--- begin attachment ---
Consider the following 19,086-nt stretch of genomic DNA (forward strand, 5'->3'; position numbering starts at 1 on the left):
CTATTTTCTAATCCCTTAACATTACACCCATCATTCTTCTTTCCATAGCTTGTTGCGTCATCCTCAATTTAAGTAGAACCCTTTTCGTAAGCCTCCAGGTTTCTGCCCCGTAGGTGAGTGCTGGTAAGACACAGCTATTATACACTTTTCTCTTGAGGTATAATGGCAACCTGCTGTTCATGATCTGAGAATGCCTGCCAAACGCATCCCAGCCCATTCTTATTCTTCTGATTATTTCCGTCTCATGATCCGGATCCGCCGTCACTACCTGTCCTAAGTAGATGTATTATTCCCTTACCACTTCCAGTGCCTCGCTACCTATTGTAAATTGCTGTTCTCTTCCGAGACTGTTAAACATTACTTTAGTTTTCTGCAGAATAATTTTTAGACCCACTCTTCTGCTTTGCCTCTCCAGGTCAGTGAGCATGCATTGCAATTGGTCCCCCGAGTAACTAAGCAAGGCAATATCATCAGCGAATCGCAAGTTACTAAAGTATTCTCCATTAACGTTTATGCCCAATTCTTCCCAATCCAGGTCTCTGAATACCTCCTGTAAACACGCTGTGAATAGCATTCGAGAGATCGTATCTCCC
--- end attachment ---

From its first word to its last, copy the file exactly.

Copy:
Consider the following 19,086-nt stretch of genomic DNA (forward strand, 5'->3'; position numbering starts at 1 on the left):
CTATTTTCTAATCCCTTAACATTACACCCATCATTCTTCTTTCCATAGCTTGTTGCGTCATCCTCAATTTAAGTAGAACCCTTTTCGTAAGCCTCCAGGTTTCTGCCCCGTAGGTGAGTGCTGGTAAGACACAGCTATTATACACTTTTCTCTTGAGGTATAATGGCAACCTGCTGTTCATGATCTGAGAATGCCTGCCAAACGCATCCCAGCCCATTCTTATTCTTCTGATTATTTCCGTCTCATGATCCGGATCCGCCGTCACTACCTGTCCTAAGTAGATGTATTATTCCCTTACCACTTCCAGTGCCTCGCTACCTATTGTAAATTGCTGTTCTCTTCCGAGACTGTTAAACATTACTTTAGTTTTCTGCAGAATAATTTTTAGACCCACTCTTCTGCTTTGCCTCTCCAGGTCAGTGAGCATGCATTGCAATTGGTCCCCCGAGTAACTAAGCAAGGCAATATCATCAGCGAATCGCAAGTTACTAAAGTATTCTCCATTAACGTTTATGCCCAATTCTTCCCAATCCAGGTCTCTGAATACCTCCTGTAAACACGCTGTGAATAGCATTCGAGAGATCGTATCTCCC